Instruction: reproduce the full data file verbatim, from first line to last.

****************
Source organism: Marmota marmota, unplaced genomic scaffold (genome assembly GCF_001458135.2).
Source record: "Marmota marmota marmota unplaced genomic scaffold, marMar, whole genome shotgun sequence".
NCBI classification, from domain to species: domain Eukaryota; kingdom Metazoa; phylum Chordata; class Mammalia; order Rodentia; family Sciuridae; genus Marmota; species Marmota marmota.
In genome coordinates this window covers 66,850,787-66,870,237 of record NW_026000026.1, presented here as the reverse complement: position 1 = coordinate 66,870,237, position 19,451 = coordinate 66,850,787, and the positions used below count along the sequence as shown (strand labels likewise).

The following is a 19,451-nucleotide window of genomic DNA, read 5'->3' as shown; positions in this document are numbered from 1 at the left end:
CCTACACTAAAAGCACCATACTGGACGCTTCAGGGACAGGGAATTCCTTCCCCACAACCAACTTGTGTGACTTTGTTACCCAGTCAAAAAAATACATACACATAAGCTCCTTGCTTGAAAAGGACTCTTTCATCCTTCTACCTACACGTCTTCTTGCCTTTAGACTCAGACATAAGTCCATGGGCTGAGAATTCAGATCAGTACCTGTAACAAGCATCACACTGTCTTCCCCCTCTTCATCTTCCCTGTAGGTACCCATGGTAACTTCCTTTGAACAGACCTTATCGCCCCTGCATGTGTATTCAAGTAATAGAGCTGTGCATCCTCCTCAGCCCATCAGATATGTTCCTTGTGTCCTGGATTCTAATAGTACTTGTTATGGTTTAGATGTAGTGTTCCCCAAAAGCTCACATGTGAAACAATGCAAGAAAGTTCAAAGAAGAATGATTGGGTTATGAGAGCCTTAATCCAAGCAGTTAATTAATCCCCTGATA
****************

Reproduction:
Source organism: Marmota marmota, unplaced genomic scaffold (genome assembly GCF_001458135.2).
Source record: "Marmota marmota marmota unplaced genomic scaffold, marMar, whole genome shotgun sequence".
NCBI classification, from domain to species: domain Eukaryota; kingdom Metazoa; phylum Chordata; class Mammalia; order Rodentia; family Sciuridae; genus Marmota; species Marmota marmota.
In genome coordinates this window covers 66,850,787-66,870,237 of record NW_026000026.1, presented here as the reverse complement: position 1 = coordinate 66,870,237, position 19,451 = coordinate 66,850,787, and the positions used below count along the sequence as shown (strand labels likewise).

The following is a 19,451-nucleotide window of genomic DNA, read 5'->3' as shown; positions in this document are numbered from 1 at the left end:
CCTACACTAAAAGCACCATACTGGACGCTTCAGGGACAGGGAATTCCTTCCCCACAACCAACTTGTGTGACTTTGTTACCCAGTCAAAAAAATACATACACATAAGCTCCTTGCTTGAAAAGGACTCTTTCATCCTTCTACCTACACGTCTTCTTGCCTTTAGACTCAGACATAAGTCCATGGGCTGAGAATTCAGATCAGTACCTGTAACAAGCATCACACTGTCTTCCCCCTCTTCATCTTCCCTGTAGGTACCCATGGTAACTTCCTTTGAACAGACCTTATCGCCCCTGCATGTGTATTCAAGTAATAGAGCTGTGCATCCTCCTCAGCCCATCAGATATGTTCCTTGTGTCCTGGATTCTAATAGTACTTGTTATGGTTTAGATGTAGTGTTCCCCAAAAGCTCACATGTGAAACAATGCAAGAAAGTTCAAAGAAGAATGATTGGGTTATGAGAGCCTTAATCCAAGCAGTTAATTAATCCCCTGATA